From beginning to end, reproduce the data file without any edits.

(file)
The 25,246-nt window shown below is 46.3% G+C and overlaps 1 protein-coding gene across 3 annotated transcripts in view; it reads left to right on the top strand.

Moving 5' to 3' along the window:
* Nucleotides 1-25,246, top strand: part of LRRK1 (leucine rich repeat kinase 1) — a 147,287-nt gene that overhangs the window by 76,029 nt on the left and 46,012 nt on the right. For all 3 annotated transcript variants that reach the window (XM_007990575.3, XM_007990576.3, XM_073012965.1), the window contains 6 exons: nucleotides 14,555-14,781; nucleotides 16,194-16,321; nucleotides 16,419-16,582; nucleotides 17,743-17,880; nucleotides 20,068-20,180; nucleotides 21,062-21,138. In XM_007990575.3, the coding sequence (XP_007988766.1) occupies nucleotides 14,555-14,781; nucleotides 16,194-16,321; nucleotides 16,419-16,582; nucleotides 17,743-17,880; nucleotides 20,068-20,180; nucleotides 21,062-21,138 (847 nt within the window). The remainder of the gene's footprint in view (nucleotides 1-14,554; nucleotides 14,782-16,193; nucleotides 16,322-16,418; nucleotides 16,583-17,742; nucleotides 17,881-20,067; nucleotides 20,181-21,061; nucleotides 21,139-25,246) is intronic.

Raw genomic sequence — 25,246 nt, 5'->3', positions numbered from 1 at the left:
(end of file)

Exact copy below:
The 25,246-nt window shown below is 46.3% G+C and overlaps 1 protein-coding gene across 3 annotated transcripts in view; it reads left to right on the top strand.

Moving 5' to 3' along the window:
* Nucleotides 1-25,246, top strand: part of LRRK1 (leucine rich repeat kinase 1) — a 147,287-nt gene that overhangs the window by 76,029 nt on the left and 46,012 nt on the right. For all 3 annotated transcript variants that reach the window (XM_007990575.3, XM_007990576.3, XM_073012965.1), the window contains 6 exons: nucleotides 14,555-14,781; nucleotides 16,194-16,321; nucleotides 16,419-16,582; nucleotides 17,743-17,880; nucleotides 20,068-20,180; nucleotides 21,062-21,138. In XM_007990575.3, the coding sequence (XP_007988766.1) occupies nucleotides 14,555-14,781; nucleotides 16,194-16,321; nucleotides 16,419-16,582; nucleotides 17,743-17,880; nucleotides 20,068-20,180; nucleotides 21,062-21,138 (847 nt within the window). The remainder of the gene's footprint in view (nucleotides 1-14,554; nucleotides 14,782-16,193; nucleotides 16,322-16,418; nucleotides 16,583-17,742; nucleotides 17,881-20,067; nucleotides 20,181-21,061; nucleotides 21,139-25,246) is intronic.

Raw genomic sequence — 25,246 nt, 5'->3', positions numbered from 1 at the left: